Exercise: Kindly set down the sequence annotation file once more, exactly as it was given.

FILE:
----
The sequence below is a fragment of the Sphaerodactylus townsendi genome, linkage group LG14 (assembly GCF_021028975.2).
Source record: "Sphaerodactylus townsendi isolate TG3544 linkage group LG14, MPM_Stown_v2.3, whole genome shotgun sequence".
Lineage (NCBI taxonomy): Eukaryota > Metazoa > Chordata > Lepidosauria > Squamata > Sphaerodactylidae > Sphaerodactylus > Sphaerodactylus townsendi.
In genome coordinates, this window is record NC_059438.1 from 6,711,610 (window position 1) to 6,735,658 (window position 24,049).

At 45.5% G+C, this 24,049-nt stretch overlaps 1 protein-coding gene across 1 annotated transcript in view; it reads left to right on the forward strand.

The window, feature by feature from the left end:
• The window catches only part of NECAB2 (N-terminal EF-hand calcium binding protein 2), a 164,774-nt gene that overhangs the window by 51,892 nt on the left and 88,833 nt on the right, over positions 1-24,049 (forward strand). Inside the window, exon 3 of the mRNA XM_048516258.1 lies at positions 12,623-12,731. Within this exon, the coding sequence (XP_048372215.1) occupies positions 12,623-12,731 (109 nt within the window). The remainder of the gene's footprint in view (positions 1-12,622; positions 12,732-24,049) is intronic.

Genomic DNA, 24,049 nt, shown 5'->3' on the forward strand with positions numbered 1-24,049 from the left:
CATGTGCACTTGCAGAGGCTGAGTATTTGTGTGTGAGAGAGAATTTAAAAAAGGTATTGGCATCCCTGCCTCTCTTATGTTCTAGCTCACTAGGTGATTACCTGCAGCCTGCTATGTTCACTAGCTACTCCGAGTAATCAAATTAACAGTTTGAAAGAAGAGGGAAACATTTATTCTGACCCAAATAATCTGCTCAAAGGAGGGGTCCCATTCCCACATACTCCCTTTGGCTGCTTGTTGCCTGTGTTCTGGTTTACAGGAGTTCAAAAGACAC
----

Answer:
The sequence below is a fragment of the Sphaerodactylus townsendi genome, linkage group LG14 (assembly GCF_021028975.2).
Source record: "Sphaerodactylus townsendi isolate TG3544 linkage group LG14, MPM_Stown_v2.3, whole genome shotgun sequence".
Lineage (NCBI taxonomy): Eukaryota > Metazoa > Chordata > Lepidosauria > Squamata > Sphaerodactylidae > Sphaerodactylus > Sphaerodactylus townsendi.
In genome coordinates, this window is record NC_059438.1 from 6,711,610 (window position 1) to 6,735,658 (window position 24,049).

At 45.5% G+C, this 24,049-nt stretch overlaps 1 protein-coding gene across 1 annotated transcript in view; it reads left to right on the forward strand.

The window, feature by feature from the left end:
• The window catches only part of NECAB2 (N-terminal EF-hand calcium binding protein 2), a 164,774-nt gene that overhangs the window by 51,892 nt on the left and 88,833 nt on the right, over positions 1-24,049 (forward strand). Inside the window, exon 3 of the mRNA XM_048516258.1 lies at positions 12,623-12,731. Within this exon, the coding sequence (XP_048372215.1) occupies positions 12,623-12,731 (109 nt within the window). The remainder of the gene's footprint in view (positions 1-12,622; positions 12,732-24,049) is intronic.

Genomic DNA, 24,049 nt, shown 5'->3' on the forward strand with positions numbered 1-24,049 from the left:
CATGTGCACTTGCAGAGGCTGAGTATTTGTGTGTGAGAGAGAATTTAAAAAAGGTATTGGCATCCCTGCCTCTCTTATGTTCTAGCTCACTAGGTGATTACCTGCAGCCTGCTATGTTCACTAGCTACTCCGAGTAATCAAATTAACAGTTTGAAAGAAGAGGGAAACATTTATTCTGACCCAAATAATCTGCTCAAAGGAGGGGTCCCATTCCCACATACTCCCTTTGGCTGCTTGTTGCCTGTGTTCTGGTTTACAGGAGTTCAAAAGACAC